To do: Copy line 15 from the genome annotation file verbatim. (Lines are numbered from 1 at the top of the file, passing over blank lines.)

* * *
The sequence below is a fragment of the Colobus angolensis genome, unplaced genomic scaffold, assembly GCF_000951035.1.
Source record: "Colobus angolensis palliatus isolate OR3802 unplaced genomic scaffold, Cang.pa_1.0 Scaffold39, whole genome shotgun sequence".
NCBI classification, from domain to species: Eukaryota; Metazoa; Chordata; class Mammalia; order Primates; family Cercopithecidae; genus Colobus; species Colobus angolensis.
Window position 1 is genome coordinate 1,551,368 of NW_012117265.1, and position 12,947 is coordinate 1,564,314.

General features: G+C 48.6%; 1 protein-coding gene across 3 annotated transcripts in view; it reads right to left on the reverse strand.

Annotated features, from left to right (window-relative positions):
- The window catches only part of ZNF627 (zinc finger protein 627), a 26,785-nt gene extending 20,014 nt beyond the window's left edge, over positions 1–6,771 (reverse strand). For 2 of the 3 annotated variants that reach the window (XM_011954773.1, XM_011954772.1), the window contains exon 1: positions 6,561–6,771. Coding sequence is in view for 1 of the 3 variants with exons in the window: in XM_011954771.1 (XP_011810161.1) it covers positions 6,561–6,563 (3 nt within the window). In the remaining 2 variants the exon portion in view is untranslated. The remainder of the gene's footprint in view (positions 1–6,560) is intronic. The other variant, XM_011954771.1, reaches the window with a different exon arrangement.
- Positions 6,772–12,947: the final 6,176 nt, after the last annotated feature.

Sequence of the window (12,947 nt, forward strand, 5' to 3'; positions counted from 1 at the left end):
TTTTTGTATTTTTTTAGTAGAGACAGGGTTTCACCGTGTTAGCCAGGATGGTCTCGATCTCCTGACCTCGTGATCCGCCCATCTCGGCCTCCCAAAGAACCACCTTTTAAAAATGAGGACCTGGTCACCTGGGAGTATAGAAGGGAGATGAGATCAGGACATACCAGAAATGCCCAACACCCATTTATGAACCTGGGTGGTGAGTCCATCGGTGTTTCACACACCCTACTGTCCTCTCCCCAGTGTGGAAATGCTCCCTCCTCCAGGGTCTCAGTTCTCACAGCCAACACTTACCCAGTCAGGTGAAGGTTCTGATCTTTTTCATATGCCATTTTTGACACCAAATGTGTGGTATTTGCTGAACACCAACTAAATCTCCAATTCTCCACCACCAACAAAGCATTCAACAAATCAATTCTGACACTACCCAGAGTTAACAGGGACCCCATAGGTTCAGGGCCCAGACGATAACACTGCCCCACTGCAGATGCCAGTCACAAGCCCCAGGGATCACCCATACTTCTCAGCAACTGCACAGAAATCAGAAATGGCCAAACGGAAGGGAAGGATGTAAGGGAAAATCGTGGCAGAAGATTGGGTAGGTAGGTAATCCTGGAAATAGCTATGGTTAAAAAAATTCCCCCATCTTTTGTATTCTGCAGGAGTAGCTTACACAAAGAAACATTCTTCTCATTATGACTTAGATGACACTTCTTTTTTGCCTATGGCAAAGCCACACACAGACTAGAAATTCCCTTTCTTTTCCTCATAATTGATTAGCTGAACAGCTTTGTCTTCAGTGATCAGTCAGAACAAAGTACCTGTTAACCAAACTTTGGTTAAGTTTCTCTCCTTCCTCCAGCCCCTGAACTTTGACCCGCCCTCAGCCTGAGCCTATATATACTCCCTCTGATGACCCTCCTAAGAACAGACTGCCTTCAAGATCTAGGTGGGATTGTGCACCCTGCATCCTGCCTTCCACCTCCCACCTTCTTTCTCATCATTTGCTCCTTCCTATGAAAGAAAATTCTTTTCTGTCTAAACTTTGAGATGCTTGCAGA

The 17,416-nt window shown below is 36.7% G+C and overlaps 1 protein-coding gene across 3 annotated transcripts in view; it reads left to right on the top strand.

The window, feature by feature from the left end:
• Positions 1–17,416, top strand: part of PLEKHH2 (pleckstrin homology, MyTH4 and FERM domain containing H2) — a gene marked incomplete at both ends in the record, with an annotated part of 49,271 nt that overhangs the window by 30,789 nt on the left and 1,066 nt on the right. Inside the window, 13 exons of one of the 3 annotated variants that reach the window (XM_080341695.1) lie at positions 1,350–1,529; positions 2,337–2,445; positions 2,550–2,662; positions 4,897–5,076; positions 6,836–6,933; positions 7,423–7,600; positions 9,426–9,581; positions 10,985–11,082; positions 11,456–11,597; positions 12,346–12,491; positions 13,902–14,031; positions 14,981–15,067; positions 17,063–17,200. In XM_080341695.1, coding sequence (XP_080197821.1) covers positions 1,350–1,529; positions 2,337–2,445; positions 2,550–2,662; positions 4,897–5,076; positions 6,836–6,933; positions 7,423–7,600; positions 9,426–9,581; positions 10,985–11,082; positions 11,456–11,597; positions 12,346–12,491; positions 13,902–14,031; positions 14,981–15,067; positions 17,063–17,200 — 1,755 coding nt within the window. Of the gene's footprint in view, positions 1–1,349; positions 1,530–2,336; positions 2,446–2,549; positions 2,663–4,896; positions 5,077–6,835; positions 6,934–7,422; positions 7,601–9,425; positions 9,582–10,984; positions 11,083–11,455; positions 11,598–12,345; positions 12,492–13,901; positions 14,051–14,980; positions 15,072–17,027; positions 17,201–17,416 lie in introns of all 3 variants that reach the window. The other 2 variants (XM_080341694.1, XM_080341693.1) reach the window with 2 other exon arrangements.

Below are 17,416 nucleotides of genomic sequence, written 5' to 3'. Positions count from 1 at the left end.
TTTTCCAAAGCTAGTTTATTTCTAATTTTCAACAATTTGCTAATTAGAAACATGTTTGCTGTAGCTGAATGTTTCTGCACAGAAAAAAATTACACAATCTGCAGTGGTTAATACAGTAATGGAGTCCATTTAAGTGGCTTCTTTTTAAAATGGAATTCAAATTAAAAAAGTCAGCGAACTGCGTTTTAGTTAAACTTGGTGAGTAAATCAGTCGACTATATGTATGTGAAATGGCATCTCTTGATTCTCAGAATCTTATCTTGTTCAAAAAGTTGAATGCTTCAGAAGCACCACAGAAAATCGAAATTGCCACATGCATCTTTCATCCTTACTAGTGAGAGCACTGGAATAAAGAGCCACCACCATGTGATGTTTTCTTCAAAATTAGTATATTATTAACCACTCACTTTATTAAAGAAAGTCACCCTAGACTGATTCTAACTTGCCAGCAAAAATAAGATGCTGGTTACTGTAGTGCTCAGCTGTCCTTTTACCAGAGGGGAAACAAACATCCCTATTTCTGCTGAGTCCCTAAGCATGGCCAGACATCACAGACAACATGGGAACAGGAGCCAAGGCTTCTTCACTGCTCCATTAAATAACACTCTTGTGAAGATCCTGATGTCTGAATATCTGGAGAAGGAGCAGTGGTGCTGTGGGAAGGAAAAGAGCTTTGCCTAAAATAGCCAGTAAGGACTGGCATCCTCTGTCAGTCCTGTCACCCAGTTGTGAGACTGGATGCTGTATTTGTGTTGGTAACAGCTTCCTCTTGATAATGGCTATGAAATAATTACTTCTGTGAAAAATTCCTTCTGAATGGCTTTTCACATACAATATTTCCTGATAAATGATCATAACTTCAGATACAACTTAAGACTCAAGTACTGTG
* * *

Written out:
TTTTCCAAAGCTAGTTTATTTCTAATTTTCAACAATTTGCTAATTAGAAACATGTTTGCTGTAGCTGAATGTTTCTGCACAGAAAAAAATTACACAATCTGCAGTGGTTAATACAGTAATGGAGTCCATTTAAGTGGCTTCTTTTTAAAATGGAATTCAAATTAAAAAAGTCAGCGAACTGCGTTTTAGTTAAACTTGGTGAGTAAATCAGTCGACTATATGTATGTGAAATGGCATCTCTTGATTCTCAGAATCTTATCTTGTTCAAAAAGTTGAATGCTTCAGAAGCACCACAGAAAATCGAAATTGCCACATGCATCTTTCATCCTTACTAGTGAGAGCACTGGAATAAAGAGCCACCACCATGTGATGTTTTCTTCAAAATTAGTATATTATTAACCACTCACTTTATTAAAGAAAGTCACCCTAGACTGATTCTAACTTGCCAGCAAAAATAAGATGCTGGTTACTGTAGTGCTCAGCTGTCCTTTTACCAGAGGGGAAACAAACATCCCTATTTCTGCTGAGTCCCTAAGCATGGCCAGACATCACAGACAACATGGGAACAGGAGCCAAGGCTTCTTCACTGCTCCATTAAATAACACTCTTGTGAAGATCCTGATGTCTGAATATCTGGAGAAGGAGCAGTGGTGCTGTGGGAAGGAAAAGAGCTTTGCCTAAAATAGCCAGTAAGGACTGGCATCCTCTGTCAGTCCTGTCACCCAGTTGTGAGACTGGATGCTGTATTTGTGTTGGTAACAGCTTCCTCTTGATAATGGCTATGAAATAATTACTTCTGTGAAAAATTCCTTCTGAATGGCTTTTCACATACAATATTTCCTGATAAATGATCATAACTTCAGATACAACTTAAGACTCAAGTACTGTG